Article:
[Jenna also sometimes contributes to The Happy Homesteader on the website of our sister publication, MOTHER EARTH NEWS. – Ed. ]

anotherkindofdrew
6/2/2010 8:00:02 PM

Thank you Farmer Cindy. You need to get you some chicks though!


cindy murphy
6/2/2010 7:52:56 PM

Cool beans! I now have a valid reason for my "farmer's tan" - I'm a farmer too! Sort of - a semi-farmer, maybe. No chickens. Great post, Farmer Andrew - loved it.


anotherkindofdrew
6/2/2010 2:19:47 PM

You can drive all night, you can drive all day / You can drive over anything gettin' in your way / Now it's driving you crazy cuz you can't afford to stay / Down on the American Farm


hank will_2
6/2/2010 2:04:43 PM

Dude! Odom's Idle Acres is absolutely a farm. No question about it. In some states where there are real estate tax breaks for farmland, the minimum is 5 acres. But that's just to keep people with smaller area farms from getting a break. Imagine how many farms there would be if everyone engaged with growing their own food and a little extra for neighbors got a tax break. And think about how cool it would be if the tax incentive caused even more people to grow more of their own food ... I'll stop there so I won't be tempted to rewrite my favorite Arlo Guthrie tune.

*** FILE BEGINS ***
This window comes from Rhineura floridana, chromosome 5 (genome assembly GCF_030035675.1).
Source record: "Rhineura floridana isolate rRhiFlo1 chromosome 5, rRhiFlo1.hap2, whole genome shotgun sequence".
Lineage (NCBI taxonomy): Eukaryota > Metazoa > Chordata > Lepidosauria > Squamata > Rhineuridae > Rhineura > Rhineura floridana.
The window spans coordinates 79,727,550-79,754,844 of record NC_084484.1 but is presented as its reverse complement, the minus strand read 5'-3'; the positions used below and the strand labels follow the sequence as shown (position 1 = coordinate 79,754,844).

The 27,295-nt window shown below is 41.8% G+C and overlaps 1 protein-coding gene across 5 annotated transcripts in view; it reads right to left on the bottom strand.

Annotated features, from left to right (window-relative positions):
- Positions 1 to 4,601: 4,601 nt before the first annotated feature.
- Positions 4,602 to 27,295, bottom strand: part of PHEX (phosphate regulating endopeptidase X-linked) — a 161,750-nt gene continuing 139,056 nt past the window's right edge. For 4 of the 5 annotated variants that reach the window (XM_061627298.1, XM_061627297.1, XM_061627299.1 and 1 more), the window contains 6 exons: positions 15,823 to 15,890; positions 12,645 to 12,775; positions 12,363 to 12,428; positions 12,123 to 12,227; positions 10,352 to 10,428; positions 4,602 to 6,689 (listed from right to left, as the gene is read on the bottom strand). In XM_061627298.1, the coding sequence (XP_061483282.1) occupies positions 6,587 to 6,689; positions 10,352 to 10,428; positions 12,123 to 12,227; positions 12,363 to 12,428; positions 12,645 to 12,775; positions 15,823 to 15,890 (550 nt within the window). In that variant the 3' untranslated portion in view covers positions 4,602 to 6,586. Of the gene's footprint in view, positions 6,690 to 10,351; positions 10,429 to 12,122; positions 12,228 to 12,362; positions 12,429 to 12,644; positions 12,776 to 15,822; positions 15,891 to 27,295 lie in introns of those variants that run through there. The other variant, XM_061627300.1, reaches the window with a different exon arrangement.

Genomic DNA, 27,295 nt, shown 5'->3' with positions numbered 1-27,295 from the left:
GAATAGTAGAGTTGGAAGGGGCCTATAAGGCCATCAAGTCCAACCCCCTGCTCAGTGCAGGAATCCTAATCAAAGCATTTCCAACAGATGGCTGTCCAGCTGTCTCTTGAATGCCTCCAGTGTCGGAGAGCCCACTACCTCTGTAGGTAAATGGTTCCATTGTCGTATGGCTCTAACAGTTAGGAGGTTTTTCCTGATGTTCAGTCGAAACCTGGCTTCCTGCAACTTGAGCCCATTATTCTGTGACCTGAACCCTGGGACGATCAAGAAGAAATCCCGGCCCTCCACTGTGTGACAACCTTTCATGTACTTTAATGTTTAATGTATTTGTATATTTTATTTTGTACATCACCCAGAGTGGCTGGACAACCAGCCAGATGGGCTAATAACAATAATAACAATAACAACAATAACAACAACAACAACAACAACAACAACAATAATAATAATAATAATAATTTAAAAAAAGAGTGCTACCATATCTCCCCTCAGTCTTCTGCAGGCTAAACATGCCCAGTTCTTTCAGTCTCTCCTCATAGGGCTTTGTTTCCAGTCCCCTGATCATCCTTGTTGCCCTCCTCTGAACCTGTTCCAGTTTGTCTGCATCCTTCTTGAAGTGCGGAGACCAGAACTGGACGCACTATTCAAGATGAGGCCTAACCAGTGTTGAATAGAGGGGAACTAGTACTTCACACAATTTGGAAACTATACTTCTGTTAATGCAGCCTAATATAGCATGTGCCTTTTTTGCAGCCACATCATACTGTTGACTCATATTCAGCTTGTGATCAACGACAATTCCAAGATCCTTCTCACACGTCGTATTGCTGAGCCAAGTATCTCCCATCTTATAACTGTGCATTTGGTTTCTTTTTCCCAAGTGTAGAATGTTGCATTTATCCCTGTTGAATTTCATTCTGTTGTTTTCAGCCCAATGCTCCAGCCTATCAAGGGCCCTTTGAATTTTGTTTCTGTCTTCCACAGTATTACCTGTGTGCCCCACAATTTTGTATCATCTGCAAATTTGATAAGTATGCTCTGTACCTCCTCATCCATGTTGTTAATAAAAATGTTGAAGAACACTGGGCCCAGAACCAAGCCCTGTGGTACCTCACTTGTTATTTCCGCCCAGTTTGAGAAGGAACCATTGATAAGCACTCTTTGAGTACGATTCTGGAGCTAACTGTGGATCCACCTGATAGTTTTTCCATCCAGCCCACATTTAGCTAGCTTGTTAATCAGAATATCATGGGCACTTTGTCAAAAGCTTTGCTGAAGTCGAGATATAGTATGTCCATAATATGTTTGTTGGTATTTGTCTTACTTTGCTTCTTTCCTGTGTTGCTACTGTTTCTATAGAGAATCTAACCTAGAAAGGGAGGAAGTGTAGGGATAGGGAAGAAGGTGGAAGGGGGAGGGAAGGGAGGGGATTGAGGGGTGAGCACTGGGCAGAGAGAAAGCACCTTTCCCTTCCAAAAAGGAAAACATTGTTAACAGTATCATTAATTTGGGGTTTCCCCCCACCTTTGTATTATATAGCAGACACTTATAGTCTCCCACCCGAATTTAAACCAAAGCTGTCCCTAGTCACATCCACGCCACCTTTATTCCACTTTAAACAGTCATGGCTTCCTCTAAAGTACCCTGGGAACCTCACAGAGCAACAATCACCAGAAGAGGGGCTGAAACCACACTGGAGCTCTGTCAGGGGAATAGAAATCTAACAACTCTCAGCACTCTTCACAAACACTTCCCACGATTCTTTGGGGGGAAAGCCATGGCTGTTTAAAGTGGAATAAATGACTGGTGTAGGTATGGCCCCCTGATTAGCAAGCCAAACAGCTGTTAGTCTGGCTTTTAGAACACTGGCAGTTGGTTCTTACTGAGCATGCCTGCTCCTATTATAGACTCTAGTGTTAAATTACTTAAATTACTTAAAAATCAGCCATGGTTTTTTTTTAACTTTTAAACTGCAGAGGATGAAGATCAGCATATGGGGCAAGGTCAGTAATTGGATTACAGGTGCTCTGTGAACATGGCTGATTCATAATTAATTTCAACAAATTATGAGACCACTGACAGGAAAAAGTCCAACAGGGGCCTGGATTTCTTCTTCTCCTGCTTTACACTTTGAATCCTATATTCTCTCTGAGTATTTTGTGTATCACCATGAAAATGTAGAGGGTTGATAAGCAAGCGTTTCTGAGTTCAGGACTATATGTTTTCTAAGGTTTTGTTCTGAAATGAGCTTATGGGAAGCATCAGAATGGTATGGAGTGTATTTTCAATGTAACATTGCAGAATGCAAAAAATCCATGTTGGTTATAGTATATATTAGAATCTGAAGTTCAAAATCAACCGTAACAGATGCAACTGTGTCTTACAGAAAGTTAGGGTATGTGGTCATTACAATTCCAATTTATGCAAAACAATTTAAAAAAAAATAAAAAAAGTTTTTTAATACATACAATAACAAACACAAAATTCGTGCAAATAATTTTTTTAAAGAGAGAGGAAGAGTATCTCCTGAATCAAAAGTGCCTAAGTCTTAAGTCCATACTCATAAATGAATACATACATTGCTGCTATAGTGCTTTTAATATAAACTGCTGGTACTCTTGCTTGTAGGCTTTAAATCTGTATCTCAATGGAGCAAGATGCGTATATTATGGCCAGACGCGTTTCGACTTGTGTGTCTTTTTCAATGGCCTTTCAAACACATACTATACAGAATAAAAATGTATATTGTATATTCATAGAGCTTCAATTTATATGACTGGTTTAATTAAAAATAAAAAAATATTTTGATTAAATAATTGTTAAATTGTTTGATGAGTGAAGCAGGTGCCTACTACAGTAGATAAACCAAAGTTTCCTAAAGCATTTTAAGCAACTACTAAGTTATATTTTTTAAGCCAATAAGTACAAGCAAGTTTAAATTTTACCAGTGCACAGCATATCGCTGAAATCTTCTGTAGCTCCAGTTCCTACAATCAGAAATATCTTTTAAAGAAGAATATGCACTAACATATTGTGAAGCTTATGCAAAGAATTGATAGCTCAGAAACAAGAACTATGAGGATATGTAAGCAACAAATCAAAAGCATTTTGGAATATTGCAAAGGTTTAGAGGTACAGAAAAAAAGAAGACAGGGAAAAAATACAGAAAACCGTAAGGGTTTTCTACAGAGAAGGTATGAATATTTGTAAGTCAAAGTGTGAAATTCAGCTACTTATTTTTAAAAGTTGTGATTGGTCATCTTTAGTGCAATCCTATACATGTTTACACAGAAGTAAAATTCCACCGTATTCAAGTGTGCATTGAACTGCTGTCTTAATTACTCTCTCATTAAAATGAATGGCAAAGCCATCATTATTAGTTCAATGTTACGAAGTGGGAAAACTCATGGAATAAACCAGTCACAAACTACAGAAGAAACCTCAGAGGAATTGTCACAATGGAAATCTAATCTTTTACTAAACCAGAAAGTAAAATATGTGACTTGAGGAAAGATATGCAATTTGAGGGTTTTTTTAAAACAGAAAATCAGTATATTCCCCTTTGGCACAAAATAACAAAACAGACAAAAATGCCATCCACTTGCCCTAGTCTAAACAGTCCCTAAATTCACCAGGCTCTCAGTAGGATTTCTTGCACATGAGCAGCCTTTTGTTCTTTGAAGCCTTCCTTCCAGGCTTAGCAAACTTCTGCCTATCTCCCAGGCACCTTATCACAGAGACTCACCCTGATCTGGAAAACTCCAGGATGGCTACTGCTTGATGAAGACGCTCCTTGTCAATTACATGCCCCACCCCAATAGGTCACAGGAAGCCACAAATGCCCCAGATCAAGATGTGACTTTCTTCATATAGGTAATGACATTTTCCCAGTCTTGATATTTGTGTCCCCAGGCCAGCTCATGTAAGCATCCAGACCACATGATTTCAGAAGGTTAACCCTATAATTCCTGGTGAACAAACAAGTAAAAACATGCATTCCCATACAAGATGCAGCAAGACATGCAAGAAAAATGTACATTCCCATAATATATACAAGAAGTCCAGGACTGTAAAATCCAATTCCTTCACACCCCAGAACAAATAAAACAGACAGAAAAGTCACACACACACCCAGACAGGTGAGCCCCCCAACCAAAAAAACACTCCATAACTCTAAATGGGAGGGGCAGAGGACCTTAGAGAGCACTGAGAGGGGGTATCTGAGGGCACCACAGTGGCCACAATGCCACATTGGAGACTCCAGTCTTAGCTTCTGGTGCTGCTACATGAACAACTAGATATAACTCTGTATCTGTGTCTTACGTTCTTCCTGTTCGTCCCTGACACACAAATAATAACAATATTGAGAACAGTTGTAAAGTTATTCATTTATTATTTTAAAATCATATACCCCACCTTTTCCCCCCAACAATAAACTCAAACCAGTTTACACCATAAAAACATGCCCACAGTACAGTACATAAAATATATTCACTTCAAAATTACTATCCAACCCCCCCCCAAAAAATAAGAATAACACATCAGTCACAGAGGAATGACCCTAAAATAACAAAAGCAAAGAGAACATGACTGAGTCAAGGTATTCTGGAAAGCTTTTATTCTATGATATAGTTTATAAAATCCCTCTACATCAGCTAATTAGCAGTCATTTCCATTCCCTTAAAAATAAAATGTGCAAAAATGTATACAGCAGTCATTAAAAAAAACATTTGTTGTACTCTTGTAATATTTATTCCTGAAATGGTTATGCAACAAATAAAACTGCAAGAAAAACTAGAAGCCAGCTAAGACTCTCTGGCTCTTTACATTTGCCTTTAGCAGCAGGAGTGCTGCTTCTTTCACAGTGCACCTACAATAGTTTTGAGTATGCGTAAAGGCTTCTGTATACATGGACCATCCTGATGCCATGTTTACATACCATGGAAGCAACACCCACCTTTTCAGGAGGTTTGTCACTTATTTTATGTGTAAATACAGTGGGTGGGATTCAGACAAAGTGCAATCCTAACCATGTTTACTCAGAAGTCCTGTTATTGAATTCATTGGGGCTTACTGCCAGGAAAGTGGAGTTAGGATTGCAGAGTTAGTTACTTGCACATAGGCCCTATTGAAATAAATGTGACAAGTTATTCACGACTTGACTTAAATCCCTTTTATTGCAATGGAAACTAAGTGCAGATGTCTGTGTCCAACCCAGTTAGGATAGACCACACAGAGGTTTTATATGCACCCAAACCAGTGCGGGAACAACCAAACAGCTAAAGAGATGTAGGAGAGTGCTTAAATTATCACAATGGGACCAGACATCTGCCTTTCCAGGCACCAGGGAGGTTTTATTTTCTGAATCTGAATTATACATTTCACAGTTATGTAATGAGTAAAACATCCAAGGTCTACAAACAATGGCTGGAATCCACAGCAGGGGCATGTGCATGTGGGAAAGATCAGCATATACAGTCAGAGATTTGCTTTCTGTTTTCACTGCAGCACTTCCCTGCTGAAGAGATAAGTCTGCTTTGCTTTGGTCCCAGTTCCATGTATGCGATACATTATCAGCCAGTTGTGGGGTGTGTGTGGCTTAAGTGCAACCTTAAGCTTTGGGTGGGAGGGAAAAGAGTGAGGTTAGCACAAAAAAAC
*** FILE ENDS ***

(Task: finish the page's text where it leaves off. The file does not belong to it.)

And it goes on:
anotherkindofdrew
6/2/2010 8:22:31 AM

@MountainWoman - Heart and Soul. I think that is the answer to my riddle; heart and soul.


mountain woman
6/2/2010 6:06:35 AM

I was writing you a comment and it disappeared so if you get two from me, I'm sorry. Anyway, I was going to say I'm Nebraska Dave's age and I share with him the definition of farms. Back in my youth, in New England, it was rolling acres dotted with red barns, cows in the pasture and nothing but land as far as the eye can see and I always longed to be part of that although my journey has kept me in the cities for most of my life. Even so, I'd like to think I was a "farmer" in that I cherished my small plot of earth, even when it was just hanging baskets from city apartments and I've always tried to live in harmony with nature and the seasons and remembering always that we are here for a brief moment in time and are stewards as opposed to owners. I think it's not necessarily the acreage you own that determines whether you are a farmer but the heart and soul you have to work gently with what you have and that connection we have to our piece of earth. We cheer when it yields crops, scratch our head at garden pests and just generally try to do our best. Very thought provoking article.